Pope: Globalization Needs Solidarity
Emphasizes Human Element of Development
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VATICAN CITY, MAY 21, 2007 (Zenit.org).- Benedict XVI says that in today's globalized economy, there is no true development without solidarity.
On Friday and Saturday the Centesimus Annus Pro Pontifice Foundation invited some 350 experts to the Vatican to discuss "The Growing Role of Emerging Countries in Global Competition: Economic, Social and Cultural Consequences." The Pope received them in audience Saturday.
The lay foundation was created in 1993 by Pope John Paul II to promote the social doctrine of the Church in professional and business sectors.
Citing John Paul II's encyclical "Centesimus Annus," Benedict XVI noted: "Development must not be understood solely in economic terms, but in a way that is fully human.
"It is not only a question of raising all peoples to the level currently enjoyed by the richest countries, but rather of building up a more decent life through united labor, of concretely enhancing every individual's dignity and creativity, as well as his capacity to respond to his personal vocation, and thus to God's call."
This message, the Holy Father explained, was already present 40 years ago in Pope Paul VI's encyclical "Populorum Progressio."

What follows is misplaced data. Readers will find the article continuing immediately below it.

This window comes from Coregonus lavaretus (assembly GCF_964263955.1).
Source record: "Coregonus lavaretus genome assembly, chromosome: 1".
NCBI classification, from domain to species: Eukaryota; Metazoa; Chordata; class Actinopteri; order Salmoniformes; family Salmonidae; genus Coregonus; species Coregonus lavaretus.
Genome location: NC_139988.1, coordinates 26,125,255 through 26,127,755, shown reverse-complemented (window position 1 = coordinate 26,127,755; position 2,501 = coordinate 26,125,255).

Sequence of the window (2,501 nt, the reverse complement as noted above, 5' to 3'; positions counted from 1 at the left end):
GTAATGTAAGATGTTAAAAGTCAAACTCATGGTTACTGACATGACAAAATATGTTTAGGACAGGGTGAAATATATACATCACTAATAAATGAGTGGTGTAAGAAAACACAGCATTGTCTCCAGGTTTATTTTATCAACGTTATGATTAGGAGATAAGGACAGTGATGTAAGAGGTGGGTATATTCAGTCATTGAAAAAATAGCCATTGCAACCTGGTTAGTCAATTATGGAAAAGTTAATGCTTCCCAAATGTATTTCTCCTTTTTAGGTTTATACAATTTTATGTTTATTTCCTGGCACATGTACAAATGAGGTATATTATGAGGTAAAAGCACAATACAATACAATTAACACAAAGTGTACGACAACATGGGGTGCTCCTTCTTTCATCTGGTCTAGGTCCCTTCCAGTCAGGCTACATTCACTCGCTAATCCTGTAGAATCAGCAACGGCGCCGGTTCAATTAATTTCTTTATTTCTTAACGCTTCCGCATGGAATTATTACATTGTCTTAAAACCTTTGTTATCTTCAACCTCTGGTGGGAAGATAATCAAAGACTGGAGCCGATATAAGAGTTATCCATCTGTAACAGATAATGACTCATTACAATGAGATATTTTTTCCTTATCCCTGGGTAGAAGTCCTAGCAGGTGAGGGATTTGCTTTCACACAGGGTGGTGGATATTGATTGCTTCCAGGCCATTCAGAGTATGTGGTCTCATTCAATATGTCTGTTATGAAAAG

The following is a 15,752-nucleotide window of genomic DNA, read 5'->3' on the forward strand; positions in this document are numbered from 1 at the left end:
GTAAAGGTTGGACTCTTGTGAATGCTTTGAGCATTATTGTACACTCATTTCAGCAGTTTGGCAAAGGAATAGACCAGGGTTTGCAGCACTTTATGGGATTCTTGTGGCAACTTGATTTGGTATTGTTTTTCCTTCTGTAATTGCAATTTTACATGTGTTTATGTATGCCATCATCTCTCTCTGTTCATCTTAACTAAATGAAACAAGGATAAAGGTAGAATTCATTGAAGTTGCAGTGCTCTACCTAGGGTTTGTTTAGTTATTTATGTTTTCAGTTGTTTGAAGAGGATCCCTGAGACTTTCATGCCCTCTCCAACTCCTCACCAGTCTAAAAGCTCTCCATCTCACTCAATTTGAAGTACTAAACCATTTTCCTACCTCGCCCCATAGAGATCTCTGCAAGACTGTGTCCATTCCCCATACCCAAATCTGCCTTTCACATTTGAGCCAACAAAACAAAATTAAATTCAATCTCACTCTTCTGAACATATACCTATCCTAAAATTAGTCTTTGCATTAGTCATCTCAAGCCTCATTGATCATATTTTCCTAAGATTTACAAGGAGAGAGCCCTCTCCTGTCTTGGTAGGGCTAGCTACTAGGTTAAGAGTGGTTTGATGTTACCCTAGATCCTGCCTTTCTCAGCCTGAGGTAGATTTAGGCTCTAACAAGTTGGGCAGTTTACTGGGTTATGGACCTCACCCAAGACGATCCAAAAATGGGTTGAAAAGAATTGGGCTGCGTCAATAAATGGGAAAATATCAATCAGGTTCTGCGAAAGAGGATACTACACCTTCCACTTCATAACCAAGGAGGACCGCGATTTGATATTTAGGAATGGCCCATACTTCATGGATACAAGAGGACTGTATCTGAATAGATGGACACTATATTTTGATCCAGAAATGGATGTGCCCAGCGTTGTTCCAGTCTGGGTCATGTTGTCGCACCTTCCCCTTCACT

Benedict XVI said: "Attention to the real needs of the human being, respect for the dignity of every person, a sincere search for the common good are inspired principles that are good to keep in mind when planning a nation's development.
"Unfortunately, however, this does not always happen. Today's globalized society is filled with dramatic imbalances."
During the conference it was noted that China and India are experiencing economic growth, but that growth does not correspond mathematically to widespread social, cultural and economic development for the entire population.
The Holy Father said, "When we consider the sustained increase of taxes on economic growth, when we stop and analyze the problems linked to modern progress, not excluding environmental damage and irresponsible consumption of natural and environmental resources, it is evident that only a globalization that is attentive to the needs of solidarity can ensure an authentic future for humanity and a stable peace for all."
The Pope asked Catholics, in particular those involved in applying the norms of social doctrine in public life, to promote "the culture of solidarity and to favor an economic development that is sensitive to the expectations of individuals and peoples."
He added, "Only by weaving the three threads of development together -- economic, social and human -- can a free and just society be born."